Most of the gameplay mechanics in SWAT 3 have been carried over into SWAT 4 and the end the result is mostly positive. You can still walk, run, crouch, and lean, however you can no longer move while leaning. Not being able to move while leaning is kind of a big deal and I think that’s my biggest issue with the gameplay. If I play cautiously, having to stop and lean all the time to see around corners becomes tiresome but just running into certain rooms unprepared can be stupid and since the suspects can be quick to react, you can die almost immediately upon entering. It’s probably the reason I used the OptiWand so much. In SWAT 3 your AI officers would lean around almost every corner but unfortunately, they don’t do that here. The user interface is much friendlier and now there’s a command button to issue commands to your team members quickly without having to fumble through menu options. You can also bring up a menu interface if the quick command button doesn’t show the command you want. For example, point your crosshair at a door and the quick command is usually to move and clear so you may want to bring up the menu and select flashbang and clear, gas and clear, or maybe mirror under the door if you think there’s a threat on the other side. I kept the menu interface command assigned to a mouse button and it’s just so nice and easy to use making SWAT 3’s command menu system feel clunky in comparison. Shouting at NPCs to get them to comply is still necessary as is reporting everything back to TOC, which stands for Tactical Operations Command. Once an NPC is restrained you must report it to TOC. Kill a suspect, report it to TOC. An officer goes down, report it to TOC. However, this time around, when incapacitated or restrained NPCs are reported, they’re not rescued when you leave the area and will remain where they are until the mission is complete. Securing weapons also returns and whenever a suspect is neutralized or restrained they normally drop their weapons so you’ll want to make picking them up a habit. During the career mode, you can replay any mission already completed and NPCs are always randomly placed so each playthrough is never the same.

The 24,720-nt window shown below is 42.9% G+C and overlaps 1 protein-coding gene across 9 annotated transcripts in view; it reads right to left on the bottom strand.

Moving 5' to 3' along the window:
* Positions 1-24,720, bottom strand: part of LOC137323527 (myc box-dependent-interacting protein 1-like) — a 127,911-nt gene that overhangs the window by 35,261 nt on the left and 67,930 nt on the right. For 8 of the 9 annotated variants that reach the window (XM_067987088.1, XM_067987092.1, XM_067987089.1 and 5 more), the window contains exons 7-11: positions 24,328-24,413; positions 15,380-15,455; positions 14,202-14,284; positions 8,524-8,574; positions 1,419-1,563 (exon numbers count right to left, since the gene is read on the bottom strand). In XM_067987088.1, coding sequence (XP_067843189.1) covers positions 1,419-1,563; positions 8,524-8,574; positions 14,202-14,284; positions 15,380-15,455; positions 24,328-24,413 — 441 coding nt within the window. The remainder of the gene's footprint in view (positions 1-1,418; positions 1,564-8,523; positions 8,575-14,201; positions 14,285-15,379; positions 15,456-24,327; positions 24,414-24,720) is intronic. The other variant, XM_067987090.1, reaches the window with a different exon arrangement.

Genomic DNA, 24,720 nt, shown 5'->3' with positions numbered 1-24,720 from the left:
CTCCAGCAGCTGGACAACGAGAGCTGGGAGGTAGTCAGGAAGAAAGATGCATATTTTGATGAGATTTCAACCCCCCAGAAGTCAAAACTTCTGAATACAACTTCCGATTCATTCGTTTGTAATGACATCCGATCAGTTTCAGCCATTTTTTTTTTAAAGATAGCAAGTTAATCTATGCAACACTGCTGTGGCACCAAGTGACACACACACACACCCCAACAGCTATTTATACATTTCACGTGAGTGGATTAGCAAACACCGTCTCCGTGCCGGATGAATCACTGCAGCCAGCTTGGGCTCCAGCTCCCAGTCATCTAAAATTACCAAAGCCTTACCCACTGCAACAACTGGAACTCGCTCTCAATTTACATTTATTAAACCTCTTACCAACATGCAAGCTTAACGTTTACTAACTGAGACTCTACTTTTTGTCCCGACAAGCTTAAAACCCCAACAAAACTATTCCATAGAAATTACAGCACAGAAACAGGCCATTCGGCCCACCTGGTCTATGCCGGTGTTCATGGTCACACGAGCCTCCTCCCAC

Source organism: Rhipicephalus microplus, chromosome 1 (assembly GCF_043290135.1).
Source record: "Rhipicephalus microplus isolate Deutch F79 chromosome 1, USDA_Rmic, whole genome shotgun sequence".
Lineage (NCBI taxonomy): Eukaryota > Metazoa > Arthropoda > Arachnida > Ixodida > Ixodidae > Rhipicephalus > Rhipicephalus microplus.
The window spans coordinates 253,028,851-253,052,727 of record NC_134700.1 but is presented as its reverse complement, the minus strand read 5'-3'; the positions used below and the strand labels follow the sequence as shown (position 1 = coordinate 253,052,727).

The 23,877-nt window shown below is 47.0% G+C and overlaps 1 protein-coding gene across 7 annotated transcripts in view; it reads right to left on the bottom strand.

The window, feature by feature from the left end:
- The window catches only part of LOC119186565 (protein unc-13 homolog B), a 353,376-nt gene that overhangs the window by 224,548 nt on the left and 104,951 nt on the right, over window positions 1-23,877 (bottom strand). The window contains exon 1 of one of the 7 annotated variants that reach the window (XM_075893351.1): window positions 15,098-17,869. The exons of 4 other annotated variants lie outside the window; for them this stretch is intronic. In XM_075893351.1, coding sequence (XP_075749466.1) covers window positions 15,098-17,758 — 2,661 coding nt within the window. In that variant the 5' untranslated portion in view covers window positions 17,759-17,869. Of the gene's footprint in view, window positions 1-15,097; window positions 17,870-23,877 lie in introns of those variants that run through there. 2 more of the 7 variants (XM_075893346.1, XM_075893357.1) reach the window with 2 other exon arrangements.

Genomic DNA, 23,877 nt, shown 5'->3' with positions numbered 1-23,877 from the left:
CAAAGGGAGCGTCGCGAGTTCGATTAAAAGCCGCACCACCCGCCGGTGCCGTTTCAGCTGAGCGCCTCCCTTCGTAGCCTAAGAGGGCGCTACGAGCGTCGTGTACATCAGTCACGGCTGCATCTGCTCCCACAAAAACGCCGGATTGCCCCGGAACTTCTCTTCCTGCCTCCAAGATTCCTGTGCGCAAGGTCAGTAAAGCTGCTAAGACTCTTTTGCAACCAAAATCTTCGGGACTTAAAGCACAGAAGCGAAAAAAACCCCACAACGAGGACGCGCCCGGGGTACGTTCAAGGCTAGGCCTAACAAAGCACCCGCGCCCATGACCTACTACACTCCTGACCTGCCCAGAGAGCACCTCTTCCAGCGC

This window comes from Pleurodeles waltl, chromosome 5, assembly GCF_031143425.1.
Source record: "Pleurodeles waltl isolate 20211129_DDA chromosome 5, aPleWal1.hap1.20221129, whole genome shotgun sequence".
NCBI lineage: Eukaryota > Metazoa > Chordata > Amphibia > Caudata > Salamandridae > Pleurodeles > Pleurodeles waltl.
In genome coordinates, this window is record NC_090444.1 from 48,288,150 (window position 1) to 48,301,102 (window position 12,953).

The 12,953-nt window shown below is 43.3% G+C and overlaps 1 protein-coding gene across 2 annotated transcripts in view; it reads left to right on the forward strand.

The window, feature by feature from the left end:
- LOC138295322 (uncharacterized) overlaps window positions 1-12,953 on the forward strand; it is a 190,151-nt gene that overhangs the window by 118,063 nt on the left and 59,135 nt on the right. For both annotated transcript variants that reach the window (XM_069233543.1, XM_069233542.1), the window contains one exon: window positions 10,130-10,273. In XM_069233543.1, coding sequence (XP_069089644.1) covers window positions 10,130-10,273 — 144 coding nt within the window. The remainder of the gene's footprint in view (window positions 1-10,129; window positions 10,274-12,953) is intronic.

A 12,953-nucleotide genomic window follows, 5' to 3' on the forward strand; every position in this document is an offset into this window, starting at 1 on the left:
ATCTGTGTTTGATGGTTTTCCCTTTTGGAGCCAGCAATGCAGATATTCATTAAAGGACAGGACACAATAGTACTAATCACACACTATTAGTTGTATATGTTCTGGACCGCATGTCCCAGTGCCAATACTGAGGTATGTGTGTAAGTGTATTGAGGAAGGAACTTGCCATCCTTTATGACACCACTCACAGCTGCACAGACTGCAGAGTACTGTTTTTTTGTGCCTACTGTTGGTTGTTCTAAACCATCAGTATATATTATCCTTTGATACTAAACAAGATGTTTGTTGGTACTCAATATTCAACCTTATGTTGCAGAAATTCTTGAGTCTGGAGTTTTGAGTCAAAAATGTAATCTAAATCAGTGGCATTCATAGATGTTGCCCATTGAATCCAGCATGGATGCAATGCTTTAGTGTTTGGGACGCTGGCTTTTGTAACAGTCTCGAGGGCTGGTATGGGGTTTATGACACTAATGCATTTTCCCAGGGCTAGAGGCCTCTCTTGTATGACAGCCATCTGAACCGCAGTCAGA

SWAT 4 includes four difficulty modes which can be selected before starting each mission. Each difficulty requires you to achieve a specific score or higher in a mission to deem it a success. Easy requires no points, Normal requires fifty, Hard requires seventy five, and Elite requires ninety five points. Playing on higher difficulty modes means you really do need to be careful because any wrong move could mean life or death or negatively affect your score. For example, unauthorized use of deadly force is a penalty I acquired often which will subtract points from your score. Unless the suspect is aiming the gun or shooting, he’s not really considered a threat, and shooting him will result in this penalty. If he doesn’t comply to your command and becomes aggressive forcing you to shoot him, then that would be authorized use of deadly force. I think that’s how it works anyway. This penalty alone is an example of how the game really pushes you to use non-lethal weapons, at least until you can master using firearms appropriately. On Easy and Normal using lethal or non-lethal weapons isn’t that big of a deal but on Hard and Elite, if carrying a lethal weapon, you’ll want to really be sure you should take the shot. What makes it harder is that the suspect AI can have quick reaction times and if you’re not careful, you can be put down easily. Things like reporting events to TOC, reporting downed officers, and securing weapons all add to your overall score and obvious things like harming civilians or injuring an officer go against your score. If you manage to kill a civilian it’s an automatic mission failure just like when you die.